I obtain a new designation every two years to fulfill my hours.
Depends on the designation really, but hopefully it enhances your credibility, reputation and productivity because you're more educated. I know enough smart people without 10 million letters and I know enough people with 10 million letters who are not, so I do not tend to be impressed one way or the other with designations.
I think that it is completely dependent on how well you utilize the info that you learned while gaining the designation.
Your clients will not care though.
19+ years, no one has ever asked me for mine orif I have any
Both applications as mentioned. What counts is the end results....
I think the earning of the desginations is what helpd you be more valuable! I hope you have a great day!
I am actually slightly envious of those with designations because I know the time, money and discipline that was put into achieving those, but other than that, I don't feel the public understands the value.
Hi Deanna - I don't think they do eiather very well, but they do let us expand our capabilities and expertise.
Shortly after I became a full time Realtor, I got the GREEN certification. It cost about $500 to take the test.
I was already a huge alternative building, solar, granola-crunching tree-hugger, so I just blew threw the test for the designation.
I started attending the LEEDs meetings in my area, and put it on my business card.
My wife and I still use that as an example of a good way to throw away what was a lot of money at a bad time.
I think if I would have done that later when the $500 wasn't that big of a deal and been in a market where that was of some value, (Not in the state I grew up in and lived in :) it would have been a good thing.
I don't think most agents are that impressed by letters at the end of your name, because we all know people who have the e-Pro designation, for example, who are totally technically handicapped.
To me the fact that you have passed the test doesn't mean anything to me as a fellow agent.
To civilian non-Realtors, it means even less.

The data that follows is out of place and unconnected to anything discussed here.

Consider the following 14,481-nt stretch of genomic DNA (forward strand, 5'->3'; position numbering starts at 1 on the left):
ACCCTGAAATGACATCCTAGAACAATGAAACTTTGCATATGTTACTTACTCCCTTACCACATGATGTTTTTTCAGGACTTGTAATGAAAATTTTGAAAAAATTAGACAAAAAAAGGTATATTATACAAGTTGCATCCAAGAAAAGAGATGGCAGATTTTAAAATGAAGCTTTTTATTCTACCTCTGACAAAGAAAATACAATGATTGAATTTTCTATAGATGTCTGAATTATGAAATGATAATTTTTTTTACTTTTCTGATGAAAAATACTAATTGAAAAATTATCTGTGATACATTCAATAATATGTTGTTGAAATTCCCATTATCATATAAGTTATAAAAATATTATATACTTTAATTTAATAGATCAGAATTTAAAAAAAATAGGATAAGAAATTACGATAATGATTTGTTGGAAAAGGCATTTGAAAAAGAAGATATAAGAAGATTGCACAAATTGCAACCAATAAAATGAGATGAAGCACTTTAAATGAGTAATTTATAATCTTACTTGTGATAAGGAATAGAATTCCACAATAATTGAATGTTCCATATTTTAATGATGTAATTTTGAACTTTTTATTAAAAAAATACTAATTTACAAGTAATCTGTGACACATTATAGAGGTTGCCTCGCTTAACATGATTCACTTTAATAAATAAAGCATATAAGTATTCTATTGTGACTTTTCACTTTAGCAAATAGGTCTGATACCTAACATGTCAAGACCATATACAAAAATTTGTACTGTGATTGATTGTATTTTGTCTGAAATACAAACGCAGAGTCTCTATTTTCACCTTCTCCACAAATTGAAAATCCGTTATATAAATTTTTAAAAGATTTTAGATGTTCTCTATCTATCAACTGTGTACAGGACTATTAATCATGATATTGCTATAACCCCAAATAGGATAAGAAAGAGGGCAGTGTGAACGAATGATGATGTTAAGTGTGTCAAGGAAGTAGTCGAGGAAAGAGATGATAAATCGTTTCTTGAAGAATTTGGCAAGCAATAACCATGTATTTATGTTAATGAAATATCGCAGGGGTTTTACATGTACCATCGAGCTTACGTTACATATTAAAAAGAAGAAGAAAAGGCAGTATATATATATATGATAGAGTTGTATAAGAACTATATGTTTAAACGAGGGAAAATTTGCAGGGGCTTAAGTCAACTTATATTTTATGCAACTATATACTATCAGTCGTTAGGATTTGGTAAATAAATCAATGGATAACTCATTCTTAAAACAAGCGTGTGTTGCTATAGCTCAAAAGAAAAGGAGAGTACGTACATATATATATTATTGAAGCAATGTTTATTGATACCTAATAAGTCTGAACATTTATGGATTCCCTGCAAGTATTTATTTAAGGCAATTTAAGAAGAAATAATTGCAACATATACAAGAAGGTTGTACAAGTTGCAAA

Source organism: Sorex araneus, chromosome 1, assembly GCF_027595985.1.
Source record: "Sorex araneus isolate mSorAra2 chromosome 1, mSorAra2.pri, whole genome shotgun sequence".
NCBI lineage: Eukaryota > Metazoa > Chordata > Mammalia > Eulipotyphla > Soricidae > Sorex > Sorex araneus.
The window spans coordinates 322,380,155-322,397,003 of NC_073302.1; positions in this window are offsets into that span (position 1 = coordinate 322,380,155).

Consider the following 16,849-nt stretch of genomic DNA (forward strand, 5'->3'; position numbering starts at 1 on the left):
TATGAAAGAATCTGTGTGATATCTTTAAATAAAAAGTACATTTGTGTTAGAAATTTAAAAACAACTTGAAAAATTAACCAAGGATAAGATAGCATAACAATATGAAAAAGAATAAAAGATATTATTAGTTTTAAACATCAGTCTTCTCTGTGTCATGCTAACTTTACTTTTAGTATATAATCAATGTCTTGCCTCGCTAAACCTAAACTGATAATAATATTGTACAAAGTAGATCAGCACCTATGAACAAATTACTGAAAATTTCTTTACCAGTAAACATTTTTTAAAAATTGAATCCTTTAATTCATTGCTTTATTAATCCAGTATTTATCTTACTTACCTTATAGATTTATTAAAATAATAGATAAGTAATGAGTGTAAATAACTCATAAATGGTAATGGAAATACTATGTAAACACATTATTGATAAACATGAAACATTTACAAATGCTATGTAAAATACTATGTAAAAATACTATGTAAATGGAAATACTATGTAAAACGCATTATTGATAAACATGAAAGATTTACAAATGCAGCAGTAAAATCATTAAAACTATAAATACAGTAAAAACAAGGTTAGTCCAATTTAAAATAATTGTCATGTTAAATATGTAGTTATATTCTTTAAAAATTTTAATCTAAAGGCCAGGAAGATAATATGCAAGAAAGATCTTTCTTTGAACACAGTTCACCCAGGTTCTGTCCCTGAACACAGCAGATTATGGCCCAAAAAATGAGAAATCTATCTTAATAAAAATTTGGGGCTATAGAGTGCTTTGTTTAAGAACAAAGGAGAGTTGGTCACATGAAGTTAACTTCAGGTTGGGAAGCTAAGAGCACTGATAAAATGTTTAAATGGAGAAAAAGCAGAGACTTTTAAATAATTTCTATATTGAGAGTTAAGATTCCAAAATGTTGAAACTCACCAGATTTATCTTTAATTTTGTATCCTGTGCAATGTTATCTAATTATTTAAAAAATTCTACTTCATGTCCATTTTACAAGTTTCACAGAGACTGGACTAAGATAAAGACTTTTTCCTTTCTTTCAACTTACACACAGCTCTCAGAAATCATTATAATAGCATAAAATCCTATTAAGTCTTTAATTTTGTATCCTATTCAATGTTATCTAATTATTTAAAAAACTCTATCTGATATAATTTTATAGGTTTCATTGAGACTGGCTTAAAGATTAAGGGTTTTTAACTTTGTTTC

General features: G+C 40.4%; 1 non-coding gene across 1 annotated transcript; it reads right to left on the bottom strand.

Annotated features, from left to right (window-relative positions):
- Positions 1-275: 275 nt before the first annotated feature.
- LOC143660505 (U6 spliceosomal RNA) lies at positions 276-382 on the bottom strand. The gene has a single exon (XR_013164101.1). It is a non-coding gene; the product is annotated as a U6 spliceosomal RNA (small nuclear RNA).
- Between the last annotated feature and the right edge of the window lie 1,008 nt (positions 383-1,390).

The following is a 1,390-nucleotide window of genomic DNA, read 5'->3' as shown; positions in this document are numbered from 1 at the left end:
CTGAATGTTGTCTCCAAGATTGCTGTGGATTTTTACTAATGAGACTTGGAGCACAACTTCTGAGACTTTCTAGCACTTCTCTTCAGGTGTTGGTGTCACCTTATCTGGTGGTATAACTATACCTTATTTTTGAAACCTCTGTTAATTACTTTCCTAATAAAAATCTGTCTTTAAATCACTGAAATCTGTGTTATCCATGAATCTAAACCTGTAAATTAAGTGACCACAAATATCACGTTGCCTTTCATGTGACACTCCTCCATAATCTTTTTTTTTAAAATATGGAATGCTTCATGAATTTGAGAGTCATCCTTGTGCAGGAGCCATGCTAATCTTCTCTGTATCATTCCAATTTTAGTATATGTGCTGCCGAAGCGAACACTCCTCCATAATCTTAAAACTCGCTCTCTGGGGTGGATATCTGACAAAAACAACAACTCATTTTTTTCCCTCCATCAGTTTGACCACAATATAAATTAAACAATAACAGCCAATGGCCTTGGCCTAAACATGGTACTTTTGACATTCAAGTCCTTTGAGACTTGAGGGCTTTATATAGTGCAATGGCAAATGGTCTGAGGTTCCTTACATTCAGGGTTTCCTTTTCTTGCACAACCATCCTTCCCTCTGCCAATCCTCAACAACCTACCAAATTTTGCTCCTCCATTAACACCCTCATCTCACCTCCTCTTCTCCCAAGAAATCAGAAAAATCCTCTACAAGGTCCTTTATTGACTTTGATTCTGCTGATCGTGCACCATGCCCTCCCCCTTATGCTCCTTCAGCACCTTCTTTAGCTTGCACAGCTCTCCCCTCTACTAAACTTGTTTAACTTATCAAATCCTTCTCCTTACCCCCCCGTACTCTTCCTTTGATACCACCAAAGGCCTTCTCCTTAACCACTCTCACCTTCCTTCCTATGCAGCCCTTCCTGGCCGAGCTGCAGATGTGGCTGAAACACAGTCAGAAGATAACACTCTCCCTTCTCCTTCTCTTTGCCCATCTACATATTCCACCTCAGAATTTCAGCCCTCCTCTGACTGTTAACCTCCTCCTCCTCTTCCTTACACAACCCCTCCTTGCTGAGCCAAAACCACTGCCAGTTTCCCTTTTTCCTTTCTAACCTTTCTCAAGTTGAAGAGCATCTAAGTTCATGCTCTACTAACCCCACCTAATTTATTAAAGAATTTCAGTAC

If someone asks you, what does ePro or GREEN mean here on your card, it gives you a good way to explain it and ask them questions to see how your skills would be meaningful to them.
Otherwise, I think most people work with an agent they feel they can trust. Or they get a referral from someone who has had a good experience with their broker.
I didn't feel like even the training was that helpful. It seemed very superficial. Very much like my CE classes. :)
It is more important to learn the skills or gain the expertise. If the designation is a vehicle for you to start down the road to being a true expert, then that is of value.
Just you getting more education doesn't benefit your client.
I took a diesel mechanic class at the local college a few years ago. I learned a lot. I don't think it has helped my clients even a tiny bit. :)
When appended to an agent name they are a measure of vanity.
However, a little more knowledge is seldom a bad thing.
When flaunted to the public they are a gesture of 'vanity metrics," which is always accompanied by 'success theater' and 'suragate endpoints.'
Who'll give me $1,500 for PDQ?
No I don't. I just saw someone send me an email with a litany of consonants & I just laughed saying 'wow, they spend an awful lot of time collecting these & money too'. BUT .... does it make them more money? I say no.
Neither, I'd say, it is more for you to be able to provide a better service to your clients.
In my opinion, they boost your ego and perception about how you value your knowledge. I am more prepared in dealing with an agent with specific designations
Most people and agents ignore them. The designations don't enhance anything, but the training you get while earning the designation might come in handy.
Deanna Fortney I think designations will enhance your knowledge. Work towards your Broker's License.